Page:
Premier Buttress Trip Report

Start of Premier Buttress Mt. Whitney from top of Premier Buttress
On Sunday, I picked Walter up at 6:15am. It was already hot (85!) in Ridgecrest by then, so I was happy to be going into the mountains. Walter drove us up to the last hairpin turn approaching Whitney Portals while I tried to catch up on some sleep.

We started climbing around 9am and finished around 1pm. Then it took a couple hours to get back to our packs-the rappel was another element of excitement. The Premier Buttress Route is an adventure route. There are bushes all over the cracks, a little bit of routefinding, and some really committing runout slab.

It was very pleasant weather all day. Probably in the mid 70s to mid 80s. There was a slight breeze that lasted all morning, turning into gusts towards lunchtime. It was a nice chilly sort of wind that really made the climbing enjoyable.

Walter Start of Premier Buttress

Since my finger was still swollen from last weeks Ultimate injury, I decided not to do any leading. Instead, I opted for being the pack horse. I had the water, parka, aiders, and camera. It was challenging being a cleaner up at elevation-the first “Sierra” adventure for the summer! Woo-hoo.

Walter did a great job placing nuts, and as a result, I had to use the nut tool on all but 2 nuts of the climb. It was tricky to get that stuff out without taking a hang, but I managed. Also, he did a great job of protecting the climb for the follower.

Finger Crack First Pitch
The first pitch is mostly a finger crack (~5.7).

Looking Back at Top of Second Pitch
The second pitch features more hand sized cracks and is a little easier than the first pitch (~5.6+).

There was only one spot on this pitch I would have done differently, and we made a note of it for the future:

In the picture, above, there is a slab on the left and a tree on the right. This shot was taken from above, looking back down the route. If the leader chooses to go up the slab, it is important that they put a piece of gear in to keep the rope from getting in the tree on the right! Otherwise, it gets tangled up in the tree and it can be a problem for the follower.

The Third Pitch:
The third pitch is a face pitch, 6 bolts with two opportunities for gear. After the last bolt, it is run-out 5.8 crux with slab climbing for 40 feet until you reach the anchor.

The lower crux is 5.10c if freed, but there is a bolt ladder if you want to aid the crux. Walter aided half of the crux, then he freed the last half. On TR, I followed the same way that Walter did the climb. To free the last half of that section on up to the anchors is hard in your face slab stuff-Walter did a superb job. It was very tricky with a backpack on-as my balance is a little off!

Walter Slab Third Pitch
Before the Crux (the ascenders are in the aided bolts).

Walter on the Slabby Cruxy Third Pitch
Just after the crux (aided section) and after the 5.8 runout slabby bit.

Looking Back at Top of Third Pitch

The short and sweet fourth pitch (see picture below):
The fourth pitch is (~5.8) has a little bit of everything (slab, crack, lieback, and a steep bouldery move). There is a stemming/lieback steep section ending the climb, a very fun 3 move series!!! Once that is completed you are at the top and ready to rappel…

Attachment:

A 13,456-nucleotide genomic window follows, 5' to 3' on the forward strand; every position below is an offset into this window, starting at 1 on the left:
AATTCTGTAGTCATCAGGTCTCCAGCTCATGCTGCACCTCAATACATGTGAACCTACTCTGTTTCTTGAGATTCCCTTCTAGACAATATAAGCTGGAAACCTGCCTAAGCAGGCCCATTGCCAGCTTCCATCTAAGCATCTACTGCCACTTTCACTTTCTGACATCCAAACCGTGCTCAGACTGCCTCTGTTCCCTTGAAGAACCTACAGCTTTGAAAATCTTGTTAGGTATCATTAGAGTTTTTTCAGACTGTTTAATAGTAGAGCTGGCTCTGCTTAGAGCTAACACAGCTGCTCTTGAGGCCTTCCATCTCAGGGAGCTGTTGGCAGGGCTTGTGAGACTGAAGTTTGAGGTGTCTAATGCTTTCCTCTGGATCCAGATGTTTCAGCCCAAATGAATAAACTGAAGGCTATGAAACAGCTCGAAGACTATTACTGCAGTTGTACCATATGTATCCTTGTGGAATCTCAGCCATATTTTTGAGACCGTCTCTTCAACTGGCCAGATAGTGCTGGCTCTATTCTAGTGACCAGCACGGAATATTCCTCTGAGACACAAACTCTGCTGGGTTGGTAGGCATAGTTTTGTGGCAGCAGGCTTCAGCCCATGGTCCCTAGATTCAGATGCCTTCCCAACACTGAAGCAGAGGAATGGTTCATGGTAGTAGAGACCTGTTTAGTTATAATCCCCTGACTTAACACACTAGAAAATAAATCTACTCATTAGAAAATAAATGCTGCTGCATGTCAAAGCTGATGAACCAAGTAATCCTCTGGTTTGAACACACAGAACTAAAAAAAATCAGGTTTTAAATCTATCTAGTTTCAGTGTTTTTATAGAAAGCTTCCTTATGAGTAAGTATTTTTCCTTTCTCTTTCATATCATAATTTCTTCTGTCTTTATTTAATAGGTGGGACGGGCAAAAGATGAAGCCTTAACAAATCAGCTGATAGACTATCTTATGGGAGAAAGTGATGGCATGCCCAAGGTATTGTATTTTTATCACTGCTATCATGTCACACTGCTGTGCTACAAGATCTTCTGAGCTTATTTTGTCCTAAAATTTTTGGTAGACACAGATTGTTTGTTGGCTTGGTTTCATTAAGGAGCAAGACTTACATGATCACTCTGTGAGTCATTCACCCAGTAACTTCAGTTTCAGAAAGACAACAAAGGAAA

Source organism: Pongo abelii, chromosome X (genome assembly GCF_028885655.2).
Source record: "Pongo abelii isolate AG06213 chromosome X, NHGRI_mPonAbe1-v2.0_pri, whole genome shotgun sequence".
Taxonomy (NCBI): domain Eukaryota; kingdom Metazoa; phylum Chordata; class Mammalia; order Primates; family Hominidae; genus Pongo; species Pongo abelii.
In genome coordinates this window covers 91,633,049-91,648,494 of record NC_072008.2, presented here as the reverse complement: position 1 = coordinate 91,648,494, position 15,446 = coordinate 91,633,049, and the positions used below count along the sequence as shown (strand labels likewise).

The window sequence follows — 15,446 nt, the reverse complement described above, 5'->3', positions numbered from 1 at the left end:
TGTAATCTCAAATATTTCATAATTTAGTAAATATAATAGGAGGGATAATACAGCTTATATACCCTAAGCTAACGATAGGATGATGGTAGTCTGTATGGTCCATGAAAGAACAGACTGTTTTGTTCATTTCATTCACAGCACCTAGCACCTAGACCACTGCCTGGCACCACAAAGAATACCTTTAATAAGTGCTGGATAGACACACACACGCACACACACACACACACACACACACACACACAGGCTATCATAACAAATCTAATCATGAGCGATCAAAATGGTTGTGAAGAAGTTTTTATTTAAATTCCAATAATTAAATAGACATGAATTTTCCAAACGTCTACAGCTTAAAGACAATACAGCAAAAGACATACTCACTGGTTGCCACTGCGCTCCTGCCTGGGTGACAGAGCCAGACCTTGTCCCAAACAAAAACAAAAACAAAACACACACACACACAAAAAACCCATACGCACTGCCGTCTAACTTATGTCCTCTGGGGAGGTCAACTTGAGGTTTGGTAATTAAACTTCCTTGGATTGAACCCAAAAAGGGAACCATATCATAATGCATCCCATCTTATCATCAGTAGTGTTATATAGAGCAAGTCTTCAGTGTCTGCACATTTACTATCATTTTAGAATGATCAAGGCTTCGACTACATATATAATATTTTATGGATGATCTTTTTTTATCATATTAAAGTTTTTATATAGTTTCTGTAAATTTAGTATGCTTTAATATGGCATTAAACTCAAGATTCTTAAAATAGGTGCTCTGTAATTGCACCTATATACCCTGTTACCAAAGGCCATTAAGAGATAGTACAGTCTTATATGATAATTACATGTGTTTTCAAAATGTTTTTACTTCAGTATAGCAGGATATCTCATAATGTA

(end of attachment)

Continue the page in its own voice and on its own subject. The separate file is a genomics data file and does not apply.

Walter Short and Sweet Fourth Pitch

Climbergirl Summits Premier Buttress
Yay, the summit of Premier Buttress! What fantastic views!

Classic Foot Dangle from Top of Premier Buttress
Foot dangle from the top of Premier Buttress. I can see my truck from here!

Charlie with Harleys on Whitney Portal Road
My truck is being visited by a couple of dudes on Harleys. They couldn’t see us, but we could see them!

Topping Out On Premier Buttress
Walter and I on the top of Premier Buttress. Yay!

The Descent:
Planning the Rappel from Premier Buttress

The way Walter had descended in the past was not possible today because the old fixed gear in the cracks had been removed. About 10 feet to the right, brand new spankin chains were put in. However, it was unclear as to which way to rap down. I was uncertain if we could make it to the last anchor, as I believe we passed the halfway point getting to the top!

So, we opted to throw the rope down into a gully (in the same direction as Walter had rapped before). It worked out great.

Good Samaritan Replacing Rappel Webbing
On the third rappel, Walter took some time to cut out some old weather worn webbing, and installed a new backup silver colored webbing, using a water knot. I took a picture of the good samaritan at work, making the raps safer for everybody in the future.

The hike back to the truck went quick, and before I knew it, we were noshing on some really tasty food at Mt. Whitney Restaurant. Five star eatery-I got my normal turkey burger with everything on it-onion rings-strawberry milkshake. Walter stuck with his fav. Tuna melt and beer.

I dropped Walter off at home around 6:15pm. The twelve hours flew by so fast. It was an action packed day, scenic vistas, and great food. What more could a climber desire? For me, a little less slab (or better protected!) and more stable/obvious rappel route would have been nice…but those are my only cons for the route.

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One Response to “Premier Buttress Trip Report”

  1. Walter says:

    Great write-up and use of the pictures! Yeah, thanks for carrying all of the “stuff”. :-)
    I’m sure looking forward to the Needles this weekend.